Baker County’s abnormally long spring dry spell likely will end this weekend.

A month has passed with no measurable rain at the Baker City Airport.

And the most recent “rainy” day scarcely deserved that adjective, as a meager 0.01 of an inch moistened the rain gauge at the airport on March 22.

That’s the smallest volume that qualifies as “measurable” by National Weather Service standards. A trace of rain fell at the airport on two days earlier in April.

The persistent weather pattern that has brought mostly clear skies, along with an awful lot of wind, to Baker County since early March will give way this weekend to a more typical — and potentially damp — spring pattern, said Jay Breidenbach, warning coordination meteorologist at the National Weather Service’s Boise office, which issues forecasts for Baker County.

A storm will move from the Pacific Ocean into Oregon with widespread rain showers, snow in the mountains and cooler temperatures, Breidenbach said.

“The pattern looks like it’s finally going to break down a little bit this weekend,” he said. “It’s not a big storm, but it should bring some moisture.”

A National Weather Service model forecast calls for about 0.21 of an inch of rain in Baker City from Saturday through Monday.

That’s more rain than has fallen here since late February. The March total at the airport was 0.14. It was the second-driest March at the airport since at least 1943, the first year for which records are available. The driest March was 1969, with a total of 0.13.

Both March and April average about 0.80 of an inch of rain.

The driest April was 2020, with a rainfall total of 0.20.

The dry spring has been a surprise, Breidenbach said. With relatively colder surface water in parts of the Pacific Ocean — what’s known as a La Nina pattern — weather typically is wetter and cooler than average in the Northwest, he said.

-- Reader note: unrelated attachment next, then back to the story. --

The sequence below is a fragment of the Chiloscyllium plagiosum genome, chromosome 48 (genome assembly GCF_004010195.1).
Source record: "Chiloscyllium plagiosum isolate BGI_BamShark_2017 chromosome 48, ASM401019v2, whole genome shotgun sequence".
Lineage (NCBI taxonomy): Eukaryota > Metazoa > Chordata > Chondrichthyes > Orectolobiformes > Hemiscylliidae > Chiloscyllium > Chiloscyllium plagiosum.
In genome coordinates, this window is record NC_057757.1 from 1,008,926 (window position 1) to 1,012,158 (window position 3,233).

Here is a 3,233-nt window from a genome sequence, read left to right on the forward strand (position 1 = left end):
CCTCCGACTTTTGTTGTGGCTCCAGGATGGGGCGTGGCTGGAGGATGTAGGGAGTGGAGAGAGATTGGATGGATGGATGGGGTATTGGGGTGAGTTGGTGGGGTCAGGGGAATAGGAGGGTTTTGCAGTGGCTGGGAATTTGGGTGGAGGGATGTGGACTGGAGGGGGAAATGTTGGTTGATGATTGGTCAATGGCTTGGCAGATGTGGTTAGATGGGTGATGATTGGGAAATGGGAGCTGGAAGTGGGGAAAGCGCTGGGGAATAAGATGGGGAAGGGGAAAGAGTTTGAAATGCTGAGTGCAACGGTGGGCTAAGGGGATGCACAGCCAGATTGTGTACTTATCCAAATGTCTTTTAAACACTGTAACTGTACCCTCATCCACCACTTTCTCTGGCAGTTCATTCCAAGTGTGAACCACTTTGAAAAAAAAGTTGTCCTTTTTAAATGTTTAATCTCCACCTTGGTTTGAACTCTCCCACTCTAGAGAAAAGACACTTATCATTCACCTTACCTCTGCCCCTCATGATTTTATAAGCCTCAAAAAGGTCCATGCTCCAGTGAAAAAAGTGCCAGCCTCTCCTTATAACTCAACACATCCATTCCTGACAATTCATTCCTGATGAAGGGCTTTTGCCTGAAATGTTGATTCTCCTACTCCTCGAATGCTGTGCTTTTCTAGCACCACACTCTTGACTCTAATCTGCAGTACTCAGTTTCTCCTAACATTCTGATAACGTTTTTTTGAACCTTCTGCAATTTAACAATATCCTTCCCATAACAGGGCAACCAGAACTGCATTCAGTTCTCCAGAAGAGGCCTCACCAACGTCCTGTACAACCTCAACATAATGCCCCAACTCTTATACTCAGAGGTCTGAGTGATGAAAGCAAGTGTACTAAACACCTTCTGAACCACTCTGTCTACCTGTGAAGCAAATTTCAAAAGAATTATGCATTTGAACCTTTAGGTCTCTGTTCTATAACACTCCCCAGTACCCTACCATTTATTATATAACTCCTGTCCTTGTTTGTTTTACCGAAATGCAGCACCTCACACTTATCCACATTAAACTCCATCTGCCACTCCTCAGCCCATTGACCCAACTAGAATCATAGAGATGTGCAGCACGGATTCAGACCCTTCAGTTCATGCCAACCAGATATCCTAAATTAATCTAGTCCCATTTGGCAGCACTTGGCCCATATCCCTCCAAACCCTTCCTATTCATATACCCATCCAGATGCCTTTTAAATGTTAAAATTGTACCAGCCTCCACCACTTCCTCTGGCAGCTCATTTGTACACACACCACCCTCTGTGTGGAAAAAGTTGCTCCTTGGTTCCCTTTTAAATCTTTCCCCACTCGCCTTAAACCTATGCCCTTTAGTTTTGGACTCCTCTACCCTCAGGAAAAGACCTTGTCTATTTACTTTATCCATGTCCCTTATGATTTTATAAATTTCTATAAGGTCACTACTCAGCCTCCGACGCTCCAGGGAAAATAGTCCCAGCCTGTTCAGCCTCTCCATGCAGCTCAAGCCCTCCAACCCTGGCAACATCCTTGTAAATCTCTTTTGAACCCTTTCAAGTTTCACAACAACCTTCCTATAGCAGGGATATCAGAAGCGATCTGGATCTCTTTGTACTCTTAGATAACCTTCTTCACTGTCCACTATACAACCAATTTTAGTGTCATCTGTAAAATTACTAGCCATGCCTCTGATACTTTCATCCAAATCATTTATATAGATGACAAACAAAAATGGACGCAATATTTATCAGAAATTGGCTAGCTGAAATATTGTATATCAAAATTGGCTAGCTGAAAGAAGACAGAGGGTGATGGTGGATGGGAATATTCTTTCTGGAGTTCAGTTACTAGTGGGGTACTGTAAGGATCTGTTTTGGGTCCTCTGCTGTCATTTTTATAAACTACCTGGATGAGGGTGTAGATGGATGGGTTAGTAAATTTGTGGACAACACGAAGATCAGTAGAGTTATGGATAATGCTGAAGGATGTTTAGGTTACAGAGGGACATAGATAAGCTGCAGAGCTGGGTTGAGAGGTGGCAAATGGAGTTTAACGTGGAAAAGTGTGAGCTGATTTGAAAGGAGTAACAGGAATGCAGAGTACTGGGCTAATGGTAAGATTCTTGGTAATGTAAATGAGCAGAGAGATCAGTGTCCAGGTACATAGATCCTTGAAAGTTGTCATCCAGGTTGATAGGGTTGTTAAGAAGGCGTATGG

“Except for February it didn’t work out that way,” Breidenbach said.

Although cold fronts have frequently swept through the region since early March, the storms contained little if any precipitation.

The reason, Breidenbach said, is that the winds in the upper atmosphere, which in effect “steer” storms, have been from the north and northwest, meaning the storms travel not over the Pacific, an obviously ample source of moisture, but over land.

Storms that originate over land are much less likely to bring precipitation to Eastern Oregon and Idaho, Breidenbach said.

This weekend’s storm, by contrast, is the first in more than a month that will blow across a long fetch of the ocean, allowing it to entrain enough moisture to deliver rain and mountain snow far inland, he said.

The recent dry stretch, combined with Phillips Reservoir being well below its capacity, prompted the Baker County Board of Commissioners to approve a drought emergency declaration on April 7.

Although the mountain snowpack is above average, much of Baker County is in a moderate or severe drought as of April 13, according to the U.S. Drought Monitor.

Baker Valley is in extreme drought, the second-highest of the four levels behind only exceptional drought.

Typically the wettest period in Baker County is May and June.

May ranks as the wettest month at the Baker City Airport, with an average rainfall of 1.43 inches, and June ranks second with an average of 1.28 inches.

Those are the only two months with an average rainfall of more than one inch. The yearly average at the airport is about 10 inches.

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